A quick check of social media will reveal that “going gluten-free” is a popular topic. People are opting to remove all traces of gluten from their diets. Their reasons for doing this? For many, weight loss is the ultimate goal. Others go gluten-free in an effort to boost energy, generally feel healthier or even as a treatment for autism.
What Is Gluten?
Gluten is a general term for a group of proteins found naturally in wheat, barley and rye. It is also found in crossbreeds of these grains. Its primary purpose is to hold together the components of our foods – sort of a natural super glue. It is also a common ingredient in processed foods like breads and pastas.
The main purpose of starting a gluten-free diet is for the treatment of celiac disease. Estimates are that this autoimmune disorder affects 1 in 100 people worldwide. Untreated, this disease leads to damage in the small intestine.
Why All the Hype?
Gluten-free diets have gained popularity mainly because those who follow them, for whatever reason, usually lose some weight. That isn’t necessarily because of the elimination of gluten so much as it is eating alternative foods as substitutes for gluten-containing ones.
Most people also feel better when they’ve lost a few pounds, which adds to the glowing recommendations singing the praises of gluten-free eating.
Good Idea or Not?
If you are not diagnosed with celiac disease, or you don’t have a diagnosed sensitivity to gluten, is eliminating it from your diet completely a good idea?
If you don’t have an intolerance to gluten, there’s no compelling reason to eliminate it from your diet. The only accurate way to determine if you have a gluten intolerance is evaluation by a gastroenterologist. If you’re found to be truly intolerant of the gluten protein, your doctor will guide you in the best course of action for you.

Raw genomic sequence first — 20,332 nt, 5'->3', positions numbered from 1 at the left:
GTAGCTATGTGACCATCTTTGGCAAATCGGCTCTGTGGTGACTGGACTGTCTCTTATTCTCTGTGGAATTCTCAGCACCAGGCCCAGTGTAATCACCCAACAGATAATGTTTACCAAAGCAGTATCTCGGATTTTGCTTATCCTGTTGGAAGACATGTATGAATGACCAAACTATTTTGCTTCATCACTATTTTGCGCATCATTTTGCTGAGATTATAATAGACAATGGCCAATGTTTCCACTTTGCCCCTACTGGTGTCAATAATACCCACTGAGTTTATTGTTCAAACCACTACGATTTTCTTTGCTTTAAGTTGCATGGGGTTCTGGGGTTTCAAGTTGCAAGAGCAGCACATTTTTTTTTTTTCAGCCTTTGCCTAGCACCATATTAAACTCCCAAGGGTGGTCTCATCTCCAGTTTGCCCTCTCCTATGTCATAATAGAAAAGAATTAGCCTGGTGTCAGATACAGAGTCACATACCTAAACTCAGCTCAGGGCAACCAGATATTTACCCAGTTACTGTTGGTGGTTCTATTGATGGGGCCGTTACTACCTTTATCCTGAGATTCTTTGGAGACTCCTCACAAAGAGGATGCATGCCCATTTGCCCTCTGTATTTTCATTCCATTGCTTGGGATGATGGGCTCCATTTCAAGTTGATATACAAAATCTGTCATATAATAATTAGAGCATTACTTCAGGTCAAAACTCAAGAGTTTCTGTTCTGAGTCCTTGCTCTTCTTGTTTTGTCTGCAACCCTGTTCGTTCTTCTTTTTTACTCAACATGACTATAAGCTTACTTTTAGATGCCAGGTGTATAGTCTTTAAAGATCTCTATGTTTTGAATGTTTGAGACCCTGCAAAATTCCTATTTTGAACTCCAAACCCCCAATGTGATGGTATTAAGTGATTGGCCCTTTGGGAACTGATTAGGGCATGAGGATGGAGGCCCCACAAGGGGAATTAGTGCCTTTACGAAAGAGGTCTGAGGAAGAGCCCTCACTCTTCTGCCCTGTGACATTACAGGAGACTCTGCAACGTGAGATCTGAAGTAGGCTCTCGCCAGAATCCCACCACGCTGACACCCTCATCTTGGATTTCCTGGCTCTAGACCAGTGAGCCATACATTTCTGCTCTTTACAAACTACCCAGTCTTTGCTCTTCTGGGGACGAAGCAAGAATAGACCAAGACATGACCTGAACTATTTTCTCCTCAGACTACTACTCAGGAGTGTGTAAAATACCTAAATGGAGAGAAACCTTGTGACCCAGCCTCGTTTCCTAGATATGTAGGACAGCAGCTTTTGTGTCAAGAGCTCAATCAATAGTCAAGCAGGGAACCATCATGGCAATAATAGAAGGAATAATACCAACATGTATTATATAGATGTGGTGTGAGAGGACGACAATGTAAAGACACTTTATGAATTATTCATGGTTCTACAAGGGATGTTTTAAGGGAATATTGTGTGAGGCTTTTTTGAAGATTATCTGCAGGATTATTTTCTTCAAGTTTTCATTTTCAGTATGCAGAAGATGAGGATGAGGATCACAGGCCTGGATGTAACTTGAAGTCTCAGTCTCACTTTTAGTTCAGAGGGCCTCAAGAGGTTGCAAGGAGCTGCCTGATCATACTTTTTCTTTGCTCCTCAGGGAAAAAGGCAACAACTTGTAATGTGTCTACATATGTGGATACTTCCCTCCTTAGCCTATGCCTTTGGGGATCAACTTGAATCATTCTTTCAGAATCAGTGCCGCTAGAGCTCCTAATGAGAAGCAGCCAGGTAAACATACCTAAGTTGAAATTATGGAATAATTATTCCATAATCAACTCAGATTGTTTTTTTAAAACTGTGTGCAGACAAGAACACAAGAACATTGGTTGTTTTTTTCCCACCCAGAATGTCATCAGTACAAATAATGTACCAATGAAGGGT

If you choose to go gluten-free for any other reason, you need to be aware that a truly gluten-free diet can lead to deficiencies in some nutrients. In the U.S., breads and cereals fortified with B vitamins are the norm. A lack of this important vitamin can be a problem, especially for women who are or may become pregnant. Vitamin B₉, or folic acid, prevents birth defects.
Removal of whole wheat as part of a gluten-free diet eliminates a major source of dietary fiber, a common deficiency in the average American diet. A diet low in fiber can result in bowel irregularities.
Because so many of the gluten-free products on the market today use refined, unenriched grains and starches, they provide empty calories that offer few vitamins and minerals. Studies have found gluten-free diets can be seriously deficient in the following: fiber, iron, niacin, thiamine, folate, calcium, B vitamins, riboflavin, zinc and phosphorus.
Getting the Benefits Without the Deprivation
If you are looking for the benefits gained by a gluten-free diet, you’re probably experiencing most or all of the following:
- Heartburn or gastric reflux
- Bowel irregularity (frequent episodes of diarrhea and/or constipation)
- Tired, “low energy” feeling
- Intestinal gas and bloating
- Weight gain
The good news is that it’s possible to reverse most of these symptoms without giving up on gluten completely. You can choose the following, most of which are minimally processed foods that are naturally low in gluten or gluten-free:
- Nutritious, high-fiber whole grains like oats, brown or wild rice, buckwheat, millet and quinoa
- Flours made from nuts
- Beans, chickpeas, lentils
- Load your diet up with fruits and vegetables
These changes to your diet can lead to a healthier weight and feeling better in general. The point is that you don’t have to deprive yourself of nutritious, tasty foods to accomplish your health goals.
Instead of going gluten-free, enjoy the diversity of a natural, healthy diet!